Multi-Fineline Electronix Is A Top Merger Arbitrage 'Option-Tunity'

Summary

Expected close by end of September.

6.1% annualized return if closing takes until end of September .

... and interesting opportunities in the options.

1. Idea Generation: 40.8% acquisition premium

On February 4, 2016, flexible printed circuit and assembly solutions provider Multi-Fineline Electronix (NASDAQ:MFLX) announced that it had agreed to be acquired by precision sheet metal component firm Suzhou Dongshan Precision Manufacturing Co., Ltd. (DSBJ) for $23.95 per share in cash, a unusually high 40.8% premium to the February 3 closing price.

As you can see in the chart of MFLX's stock price below, the stock jumped following the acquisition announcement and has been trading towards the per-share acquisition price.

Multi-Fineline Electronix: Share price from 2/3/16 to 3/11/16

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Source: bigcharts.marketwatch.com, retrieved 3/13/16

2. Investment Research: The usual burdens, plus a few unusual ones

Before we can identify the right trade on a deal, we need to forecast terminal values and a completion date. The first step is to confirm deal terms in the press release issued by MFLX:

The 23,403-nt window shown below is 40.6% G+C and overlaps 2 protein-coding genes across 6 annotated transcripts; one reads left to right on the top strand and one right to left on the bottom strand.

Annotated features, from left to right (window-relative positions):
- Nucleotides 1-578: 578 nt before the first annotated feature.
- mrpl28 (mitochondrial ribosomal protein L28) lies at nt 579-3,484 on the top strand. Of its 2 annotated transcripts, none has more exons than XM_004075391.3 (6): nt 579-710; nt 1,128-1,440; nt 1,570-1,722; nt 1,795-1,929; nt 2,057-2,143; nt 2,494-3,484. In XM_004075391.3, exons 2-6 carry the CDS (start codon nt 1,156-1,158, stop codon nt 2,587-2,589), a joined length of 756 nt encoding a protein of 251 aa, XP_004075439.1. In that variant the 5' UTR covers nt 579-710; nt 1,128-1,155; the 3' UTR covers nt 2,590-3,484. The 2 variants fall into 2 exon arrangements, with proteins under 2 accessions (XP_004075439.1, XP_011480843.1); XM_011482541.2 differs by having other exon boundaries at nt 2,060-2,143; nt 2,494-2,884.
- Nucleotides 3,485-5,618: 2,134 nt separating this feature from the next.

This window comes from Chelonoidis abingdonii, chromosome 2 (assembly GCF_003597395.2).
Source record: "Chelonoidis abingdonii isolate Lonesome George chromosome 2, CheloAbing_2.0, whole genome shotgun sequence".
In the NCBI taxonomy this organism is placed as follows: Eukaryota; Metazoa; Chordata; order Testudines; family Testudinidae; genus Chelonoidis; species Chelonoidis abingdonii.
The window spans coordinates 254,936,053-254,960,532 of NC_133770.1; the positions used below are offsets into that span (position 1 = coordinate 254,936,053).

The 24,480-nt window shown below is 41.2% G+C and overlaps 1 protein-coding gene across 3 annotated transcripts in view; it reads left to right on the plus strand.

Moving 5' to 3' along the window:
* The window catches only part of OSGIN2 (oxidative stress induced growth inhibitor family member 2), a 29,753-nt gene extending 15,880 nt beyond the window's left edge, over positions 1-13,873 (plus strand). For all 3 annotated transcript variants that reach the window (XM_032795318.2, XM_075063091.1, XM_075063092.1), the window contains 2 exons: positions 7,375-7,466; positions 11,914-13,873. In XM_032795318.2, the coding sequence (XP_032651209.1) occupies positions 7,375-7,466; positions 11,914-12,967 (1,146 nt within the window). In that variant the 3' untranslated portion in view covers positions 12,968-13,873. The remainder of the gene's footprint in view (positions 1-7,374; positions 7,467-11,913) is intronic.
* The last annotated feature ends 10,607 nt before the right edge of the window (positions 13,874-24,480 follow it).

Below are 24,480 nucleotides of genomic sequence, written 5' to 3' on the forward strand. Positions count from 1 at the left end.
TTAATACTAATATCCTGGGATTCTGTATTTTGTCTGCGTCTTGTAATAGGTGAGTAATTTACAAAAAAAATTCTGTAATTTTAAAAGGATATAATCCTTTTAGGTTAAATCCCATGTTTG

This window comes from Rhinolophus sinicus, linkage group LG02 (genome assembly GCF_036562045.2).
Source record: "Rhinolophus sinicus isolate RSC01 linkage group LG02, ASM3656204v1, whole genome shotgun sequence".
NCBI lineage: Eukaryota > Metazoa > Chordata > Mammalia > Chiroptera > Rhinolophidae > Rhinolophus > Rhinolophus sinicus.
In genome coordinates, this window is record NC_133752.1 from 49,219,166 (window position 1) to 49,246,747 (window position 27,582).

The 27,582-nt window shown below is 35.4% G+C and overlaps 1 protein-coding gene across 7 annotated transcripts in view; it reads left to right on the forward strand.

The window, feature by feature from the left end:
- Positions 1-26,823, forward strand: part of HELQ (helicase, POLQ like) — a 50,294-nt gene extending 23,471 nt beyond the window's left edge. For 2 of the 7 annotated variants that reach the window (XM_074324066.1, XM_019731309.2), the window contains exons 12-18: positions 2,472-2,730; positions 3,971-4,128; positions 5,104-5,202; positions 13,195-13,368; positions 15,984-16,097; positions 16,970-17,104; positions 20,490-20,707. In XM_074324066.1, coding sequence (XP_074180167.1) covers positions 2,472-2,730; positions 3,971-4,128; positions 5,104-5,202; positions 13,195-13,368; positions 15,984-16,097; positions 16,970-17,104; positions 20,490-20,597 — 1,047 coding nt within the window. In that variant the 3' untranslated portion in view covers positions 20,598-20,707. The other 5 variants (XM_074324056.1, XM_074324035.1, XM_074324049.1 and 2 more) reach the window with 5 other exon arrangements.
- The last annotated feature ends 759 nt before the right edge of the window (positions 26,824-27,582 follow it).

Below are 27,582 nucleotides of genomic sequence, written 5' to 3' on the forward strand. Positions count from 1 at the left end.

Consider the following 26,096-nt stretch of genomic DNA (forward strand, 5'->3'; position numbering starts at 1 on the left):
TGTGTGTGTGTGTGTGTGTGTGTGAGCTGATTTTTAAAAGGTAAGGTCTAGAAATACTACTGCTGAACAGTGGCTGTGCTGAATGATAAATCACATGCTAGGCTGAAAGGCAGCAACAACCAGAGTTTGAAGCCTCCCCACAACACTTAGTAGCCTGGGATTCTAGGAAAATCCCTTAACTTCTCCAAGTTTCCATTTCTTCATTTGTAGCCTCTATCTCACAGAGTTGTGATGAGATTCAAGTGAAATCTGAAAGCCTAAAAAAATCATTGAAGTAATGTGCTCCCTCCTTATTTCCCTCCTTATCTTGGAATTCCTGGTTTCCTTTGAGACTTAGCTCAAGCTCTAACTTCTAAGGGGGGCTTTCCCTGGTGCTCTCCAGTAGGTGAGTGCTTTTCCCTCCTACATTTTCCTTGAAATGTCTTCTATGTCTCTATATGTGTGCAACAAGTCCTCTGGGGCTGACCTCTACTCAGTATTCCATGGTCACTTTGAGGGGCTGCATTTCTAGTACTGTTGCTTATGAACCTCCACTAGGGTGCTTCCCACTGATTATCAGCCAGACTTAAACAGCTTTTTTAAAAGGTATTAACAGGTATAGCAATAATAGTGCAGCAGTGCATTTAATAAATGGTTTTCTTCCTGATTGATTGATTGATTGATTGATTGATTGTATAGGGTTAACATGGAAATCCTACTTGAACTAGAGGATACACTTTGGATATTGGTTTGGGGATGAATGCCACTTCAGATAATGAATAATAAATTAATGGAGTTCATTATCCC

The transaction, which is expected to close in the third quarter of fiscal 2016, is subject to approval by MFLX and DSBJ stockholders, regulatory approvals, including antitrust review in the US and the People's Republic of China, review and clearance by the Committee on Foreign Investment in the US and other customary closing conditions.

It's also worth noting that the transaction will be funded through a combination of cash on hand, existing credit facilities, and new debt, but is not conditioned on financing.

Conditions of the Deal: None knows the weight of another's burden (George Herbert)

The deal's conditions, confirmed in the merger agreement, aren't particularly burdensome at first glance.

Much like beauty, though, what's "burdensome" is in the eye of the beholder. The merger agreement contains an unusual "Burdensome Condition" clause: DSBJ can terminate the deal if regulatory approval requires a divestiture or other restriction of business operations, if such action -in DSBJ's judgment - would reasonably be expected to be materially adverse (the "Burdensome Condition"). It is unheard of for a corporate acquirer to have unilateral discretion over the definition of "materially adverse." The presence of that clause in this merger agreement attests to a weak negotiating position for the seller.